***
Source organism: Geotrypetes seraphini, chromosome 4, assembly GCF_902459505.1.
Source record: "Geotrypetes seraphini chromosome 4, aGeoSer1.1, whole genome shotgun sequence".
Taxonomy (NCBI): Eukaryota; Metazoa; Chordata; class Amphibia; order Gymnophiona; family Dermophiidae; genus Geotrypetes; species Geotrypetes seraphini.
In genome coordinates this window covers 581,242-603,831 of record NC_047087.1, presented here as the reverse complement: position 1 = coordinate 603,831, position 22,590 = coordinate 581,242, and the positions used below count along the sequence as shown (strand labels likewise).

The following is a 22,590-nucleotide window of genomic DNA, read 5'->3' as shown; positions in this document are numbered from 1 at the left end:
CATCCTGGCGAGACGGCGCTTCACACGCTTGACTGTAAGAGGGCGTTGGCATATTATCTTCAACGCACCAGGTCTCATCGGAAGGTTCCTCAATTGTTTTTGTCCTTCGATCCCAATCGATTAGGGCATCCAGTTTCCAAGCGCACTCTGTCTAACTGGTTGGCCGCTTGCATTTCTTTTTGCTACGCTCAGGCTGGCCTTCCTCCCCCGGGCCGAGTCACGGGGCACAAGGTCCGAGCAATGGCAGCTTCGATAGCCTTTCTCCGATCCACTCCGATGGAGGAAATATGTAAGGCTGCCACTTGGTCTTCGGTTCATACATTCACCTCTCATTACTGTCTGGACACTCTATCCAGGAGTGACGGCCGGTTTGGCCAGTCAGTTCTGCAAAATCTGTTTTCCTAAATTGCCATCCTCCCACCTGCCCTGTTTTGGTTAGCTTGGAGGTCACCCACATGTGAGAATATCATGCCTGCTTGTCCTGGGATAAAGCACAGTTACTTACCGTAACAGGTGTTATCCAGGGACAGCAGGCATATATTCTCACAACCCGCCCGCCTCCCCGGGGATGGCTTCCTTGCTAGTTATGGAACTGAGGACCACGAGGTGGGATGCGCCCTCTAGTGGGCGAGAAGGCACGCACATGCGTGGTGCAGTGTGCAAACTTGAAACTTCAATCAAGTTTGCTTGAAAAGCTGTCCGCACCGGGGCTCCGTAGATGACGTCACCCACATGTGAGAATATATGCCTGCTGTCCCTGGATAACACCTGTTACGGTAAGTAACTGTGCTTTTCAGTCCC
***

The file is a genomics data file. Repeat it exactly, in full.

Source organism: Geotrypetes seraphini, chromosome 4, assembly GCF_902459505.1.
Source record: "Geotrypetes seraphini chromosome 4, aGeoSer1.1, whole genome shotgun sequence".
Taxonomy (NCBI): Eukaryota; Metazoa; Chordata; class Amphibia; order Gymnophiona; family Dermophiidae; genus Geotrypetes; species Geotrypetes seraphini.
In genome coordinates this window covers 581,242-603,831 of record NC_047087.1, presented here as the reverse complement: position 1 = coordinate 603,831, position 22,590 = coordinate 581,242, and the positions used below count along the sequence as shown (strand labels likewise).

The following is a 22,590-nucleotide window of genomic DNA, read 5'->3' as shown; positions in this document are numbered from 1 at the left end:
CATCCTGGCGAGACGGCGCTTCACACGCTTGACTGTAAGAGGGCGTTGGCATATTATCTTCAACGCACCAGGTCTCATCGGAAGGTTCCTCAATTGTTTTTGTCCTTCGATCCCAATCGATTAGGGCATCCAGTTTCCAAGCGCACTCTGTCTAACTGGTTGGCCGCTTGCATTTCTTTTTGCTACGCTCAGGCTGGCCTTCCTCCCCCGGGCCGAGTCACGGGGCACAAGGTCCGAGCAATGGCAGCTTCGATAGCCTTTCTCCGATCCACTCCGATGGAGGAAATATGTAAGGCTGCCACTTGGTCTTCGGTTCATACATTCACCTCTCATTACTGTCTGGACACTCTATCCAGGAGTGACGGCCGGTTTGGCCAGTCAGTTCTGCAAAATCTGTTTTCCTAAATTGCCATCCTCCCACCTGCCCTGTTTTGGTTAGCTTGGAGGTCACCCACATGTGAGAATATCATGCCTGCTTGTCCTGGGATAAAGCACAGTTACTTACCGTAACAGGTGTTATCCAGGGACAGCAGGCATATATTCTCACAACCCGCCCGCCTCCCCGGGGATGGCTTCCTTGCTAGTTATGGAACTGAGGACCACGAGGTGGGATGCGCCCTCTAGTGGGCGAGAAGGCACGCACATGCGTGGTGCAGTGTGCAAACTTGAAACTTCAATCAAGTTTGCTTGAAAAGCTGTCCGCACCGGGGCTCCGTAGATGACGTCACCCACATGTGAGAATATATGCCTGCTGTCCCTGGATAACACCTGTTACGGTAAGTAACTGTGCTTTTCAGTCCC